For many of us who have given any attention to matters of environmental justice, those are not surprising conclusions. It has become almost a truism that environmental harm, including climate impacts, falls most severely on the poor and the marginalized. In many faith circles, the call to action on climate change has been grounded primarily in those disproportionate impacts.

Dr. Boyce helped me to think more broadly, though, with his two decades of research correlating inequality and environmental harm. Whether measured between nations, or within countries, inequality -- not aggregate measures of income -- is a powerful factor in issues as diverse public health and species extinction.

He started to explore this question in 1998. His initial studies found "that countries with lower rates of adult literacy, fewer political rights and civil liberties, and higher income inequality ... tended to have more polluted air and water." A follow-up study looking at US states found that "wider inequality was associated with weaker environmental policies and that weaker policies were associated with more environmental stress and poorer public health."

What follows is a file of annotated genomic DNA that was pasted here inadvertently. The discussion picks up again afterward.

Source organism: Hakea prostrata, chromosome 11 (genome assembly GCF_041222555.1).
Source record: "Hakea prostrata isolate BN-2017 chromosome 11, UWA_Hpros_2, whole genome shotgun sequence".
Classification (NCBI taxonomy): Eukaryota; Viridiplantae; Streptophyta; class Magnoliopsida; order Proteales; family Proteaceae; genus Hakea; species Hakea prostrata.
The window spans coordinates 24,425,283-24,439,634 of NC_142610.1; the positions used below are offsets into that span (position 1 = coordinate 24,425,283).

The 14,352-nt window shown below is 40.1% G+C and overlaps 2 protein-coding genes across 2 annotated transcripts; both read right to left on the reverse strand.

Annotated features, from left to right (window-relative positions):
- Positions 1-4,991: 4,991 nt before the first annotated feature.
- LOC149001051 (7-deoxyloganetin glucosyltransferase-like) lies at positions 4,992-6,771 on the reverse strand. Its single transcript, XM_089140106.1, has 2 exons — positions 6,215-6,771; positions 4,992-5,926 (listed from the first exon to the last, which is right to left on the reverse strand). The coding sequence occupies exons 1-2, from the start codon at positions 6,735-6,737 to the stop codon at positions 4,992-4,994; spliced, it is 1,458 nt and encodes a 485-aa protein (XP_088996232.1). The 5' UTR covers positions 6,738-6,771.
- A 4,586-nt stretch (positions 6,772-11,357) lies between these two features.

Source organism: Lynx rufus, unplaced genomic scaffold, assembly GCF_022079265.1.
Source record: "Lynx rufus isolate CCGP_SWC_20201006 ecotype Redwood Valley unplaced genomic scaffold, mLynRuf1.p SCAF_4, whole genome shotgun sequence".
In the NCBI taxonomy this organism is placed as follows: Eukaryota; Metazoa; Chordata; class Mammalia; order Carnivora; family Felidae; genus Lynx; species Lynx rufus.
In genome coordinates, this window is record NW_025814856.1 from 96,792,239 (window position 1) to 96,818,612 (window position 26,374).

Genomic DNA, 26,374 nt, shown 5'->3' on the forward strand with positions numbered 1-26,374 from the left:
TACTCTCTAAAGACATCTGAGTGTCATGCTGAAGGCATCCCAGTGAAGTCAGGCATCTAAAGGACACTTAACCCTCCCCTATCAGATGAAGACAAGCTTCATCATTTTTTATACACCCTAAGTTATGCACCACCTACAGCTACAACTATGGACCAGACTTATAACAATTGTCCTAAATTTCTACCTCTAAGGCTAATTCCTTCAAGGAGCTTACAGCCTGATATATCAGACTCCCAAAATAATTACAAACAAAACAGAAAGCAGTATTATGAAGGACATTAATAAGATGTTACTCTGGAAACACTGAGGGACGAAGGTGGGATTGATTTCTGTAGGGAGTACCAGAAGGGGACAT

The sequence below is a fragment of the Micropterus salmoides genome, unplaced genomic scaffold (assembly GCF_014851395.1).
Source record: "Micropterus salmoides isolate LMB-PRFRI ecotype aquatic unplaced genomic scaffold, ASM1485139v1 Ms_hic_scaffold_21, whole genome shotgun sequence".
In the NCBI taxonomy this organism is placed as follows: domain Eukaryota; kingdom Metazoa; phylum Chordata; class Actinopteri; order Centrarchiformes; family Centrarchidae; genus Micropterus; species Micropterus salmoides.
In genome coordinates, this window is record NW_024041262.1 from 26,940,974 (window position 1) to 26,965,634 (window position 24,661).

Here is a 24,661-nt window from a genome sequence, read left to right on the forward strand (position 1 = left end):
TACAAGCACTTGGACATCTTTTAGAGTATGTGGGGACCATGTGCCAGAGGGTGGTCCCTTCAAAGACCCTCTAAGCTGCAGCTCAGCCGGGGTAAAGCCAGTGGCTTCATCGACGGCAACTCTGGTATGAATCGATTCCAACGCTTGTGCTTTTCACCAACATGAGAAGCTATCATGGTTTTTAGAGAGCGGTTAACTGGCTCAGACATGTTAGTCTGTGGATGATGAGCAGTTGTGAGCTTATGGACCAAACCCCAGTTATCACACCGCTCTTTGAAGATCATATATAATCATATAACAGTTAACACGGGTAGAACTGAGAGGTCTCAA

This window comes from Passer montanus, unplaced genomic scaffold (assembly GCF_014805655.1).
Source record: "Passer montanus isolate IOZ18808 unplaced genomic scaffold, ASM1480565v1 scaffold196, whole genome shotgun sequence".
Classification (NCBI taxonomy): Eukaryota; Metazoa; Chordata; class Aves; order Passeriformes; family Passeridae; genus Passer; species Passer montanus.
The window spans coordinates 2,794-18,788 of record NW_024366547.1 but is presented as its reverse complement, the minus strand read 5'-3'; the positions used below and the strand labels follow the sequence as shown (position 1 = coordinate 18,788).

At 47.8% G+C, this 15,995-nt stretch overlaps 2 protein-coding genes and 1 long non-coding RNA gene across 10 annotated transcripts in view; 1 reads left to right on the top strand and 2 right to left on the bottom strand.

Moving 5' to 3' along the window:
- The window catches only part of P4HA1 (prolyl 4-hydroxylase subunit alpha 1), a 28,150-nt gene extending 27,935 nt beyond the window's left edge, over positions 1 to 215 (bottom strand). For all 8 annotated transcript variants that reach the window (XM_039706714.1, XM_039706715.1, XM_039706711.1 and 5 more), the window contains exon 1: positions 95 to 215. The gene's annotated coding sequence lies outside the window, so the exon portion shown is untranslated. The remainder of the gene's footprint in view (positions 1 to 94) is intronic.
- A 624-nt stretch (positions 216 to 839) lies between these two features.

More recently, other researchers have looked into the linkages between inequality and broader ecological issues. They found that "the proportion of plants and animals threatened with extirpation or extinction is higher in countries with more unequal income distributions. Rates of deforestation are higher in countries with greater corruption." A chart in the article ranks factors linked to species loss. Income inequality is a stronger factor than any of the other social measures: population density, environmental governance, or gross domestic product per capita.

Boyce says, "These findings make sense when we consider that with less inequality, people are better able to defend the air, water and natural resources on which their health and well-being depend. Protecting the environment and reducing inequality go hand in hand."